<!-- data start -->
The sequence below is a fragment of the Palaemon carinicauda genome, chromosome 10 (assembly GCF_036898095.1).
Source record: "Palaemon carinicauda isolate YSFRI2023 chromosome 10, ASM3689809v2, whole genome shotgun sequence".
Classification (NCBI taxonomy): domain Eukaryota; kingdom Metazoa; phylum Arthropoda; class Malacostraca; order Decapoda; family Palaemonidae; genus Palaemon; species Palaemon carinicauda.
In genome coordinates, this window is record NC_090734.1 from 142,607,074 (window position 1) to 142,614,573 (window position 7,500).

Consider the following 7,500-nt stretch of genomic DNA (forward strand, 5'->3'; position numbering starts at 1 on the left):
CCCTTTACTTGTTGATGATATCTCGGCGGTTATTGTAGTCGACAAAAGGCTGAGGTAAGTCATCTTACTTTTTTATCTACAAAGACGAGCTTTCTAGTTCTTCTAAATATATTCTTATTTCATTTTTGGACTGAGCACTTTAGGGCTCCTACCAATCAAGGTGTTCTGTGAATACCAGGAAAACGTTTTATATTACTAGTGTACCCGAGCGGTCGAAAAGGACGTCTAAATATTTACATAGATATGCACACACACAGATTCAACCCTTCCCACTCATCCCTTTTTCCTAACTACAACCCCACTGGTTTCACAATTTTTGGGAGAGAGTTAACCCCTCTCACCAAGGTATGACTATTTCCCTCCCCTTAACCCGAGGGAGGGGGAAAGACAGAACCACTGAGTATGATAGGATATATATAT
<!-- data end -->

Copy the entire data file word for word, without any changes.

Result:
The sequence below is a fragment of the Palaemon carinicauda genome, chromosome 10 (assembly GCF_036898095.1).
Source record: "Palaemon carinicauda isolate YSFRI2023 chromosome 10, ASM3689809v2, whole genome shotgun sequence".
Classification (NCBI taxonomy): domain Eukaryota; kingdom Metazoa; phylum Arthropoda; class Malacostraca; order Decapoda; family Palaemonidae; genus Palaemon; species Palaemon carinicauda.
In genome coordinates, this window is record NC_090734.1 from 142,607,074 (window position 1) to 142,614,573 (window position 7,500).

Consider the following 7,500-nt stretch of genomic DNA (forward strand, 5'->3'; position numbering starts at 1 on the left):
CCCTTTACTTGTTGATGATATCTCGGCGGTTATTGTAGTCGACAAAAGGCTGAGGTAAGTCATCTTACTTTTTTATCTACAAAGACGAGCTTTCTAGTTCTTCTAAATATATTCTTATTTCATTTTTGGACTGAGCACTTTAGGGCTCCTACCAATCAAGGTGTTCTGTGAATACCAGGAAAACGTTTTATATTACTAGTGTACCCGAGCGGTCGAAAAGGACGTCTAAATATTTACATAGATATGCACACACACAGATTCAACCCTTCCCACTCATCCCTTTTTCCTAACTACAACCCCACTGGTTTCACAATTTTTGGGAGAGAGTTAACCCCTCTCACCAAGGTATGACTATTTCCCTCCCCTTAACCCGAGGGAGGGGGAAAGACAGAACCACTGAGTATGATAGGATATATATAT